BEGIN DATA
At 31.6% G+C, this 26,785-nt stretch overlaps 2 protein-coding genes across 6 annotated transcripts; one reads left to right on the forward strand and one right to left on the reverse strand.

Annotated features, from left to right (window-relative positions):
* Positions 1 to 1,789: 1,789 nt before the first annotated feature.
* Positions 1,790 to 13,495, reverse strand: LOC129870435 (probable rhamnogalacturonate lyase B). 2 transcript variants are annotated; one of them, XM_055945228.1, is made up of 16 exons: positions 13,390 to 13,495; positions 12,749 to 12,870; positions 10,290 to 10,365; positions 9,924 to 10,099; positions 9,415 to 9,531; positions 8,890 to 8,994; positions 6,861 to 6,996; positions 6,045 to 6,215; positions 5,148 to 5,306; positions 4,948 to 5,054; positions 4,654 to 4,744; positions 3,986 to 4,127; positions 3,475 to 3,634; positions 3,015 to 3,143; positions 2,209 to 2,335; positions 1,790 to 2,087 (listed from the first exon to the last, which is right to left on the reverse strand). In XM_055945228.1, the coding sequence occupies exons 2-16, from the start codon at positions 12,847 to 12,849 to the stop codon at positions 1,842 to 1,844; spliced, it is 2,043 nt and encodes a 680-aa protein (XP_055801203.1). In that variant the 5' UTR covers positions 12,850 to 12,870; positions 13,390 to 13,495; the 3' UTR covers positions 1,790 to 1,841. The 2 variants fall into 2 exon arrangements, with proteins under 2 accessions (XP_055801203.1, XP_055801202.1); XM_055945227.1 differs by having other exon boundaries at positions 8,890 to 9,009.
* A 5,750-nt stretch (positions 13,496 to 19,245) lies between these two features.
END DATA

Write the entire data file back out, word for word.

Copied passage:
At 31.6% G+C, this 26,785-nt stretch overlaps 2 protein-coding genes across 6 annotated transcripts; one reads left to right on the forward strand and one right to left on the reverse strand.

Annotated features, from left to right (window-relative positions):
* Positions 1 to 1,789: 1,789 nt before the first annotated feature.
* Positions 1,790 to 13,495, reverse strand: LOC129870435 (probable rhamnogalacturonate lyase B). 2 transcript variants are annotated; one of them, XM_055945228.1, is made up of 16 exons: positions 13,390 to 13,495; positions 12,749 to 12,870; positions 10,290 to 10,365; positions 9,924 to 10,099; positions 9,415 to 9,531; positions 8,890 to 8,994; positions 6,861 to 6,996; positions 6,045 to 6,215; positions 5,148 to 5,306; positions 4,948 to 5,054; positions 4,654 to 4,744; positions 3,986 to 4,127; positions 3,475 to 3,634; positions 3,015 to 3,143; positions 2,209 to 2,335; positions 1,790 to 2,087 (listed from the first exon to the last, which is right to left on the reverse strand). In XM_055945228.1, the coding sequence occupies exons 2-16, from the start codon at positions 12,847 to 12,849 to the stop codon at positions 1,842 to 1,844; spliced, it is 2,043 nt and encodes a 680-aa protein (XP_055801203.1). In that variant the 5' UTR covers positions 12,850 to 12,870; positions 13,390 to 13,495; the 3' UTR covers positions 1,790 to 1,841. The 2 variants fall into 2 exon arrangements, with proteins under 2 accessions (XP_055801203.1, XP_055801202.1); XM_055945227.1 differs by having other exon boundaries at positions 8,890 to 9,009.
* A 5,750-nt stretch (positions 13,496 to 19,245) lies between these two features.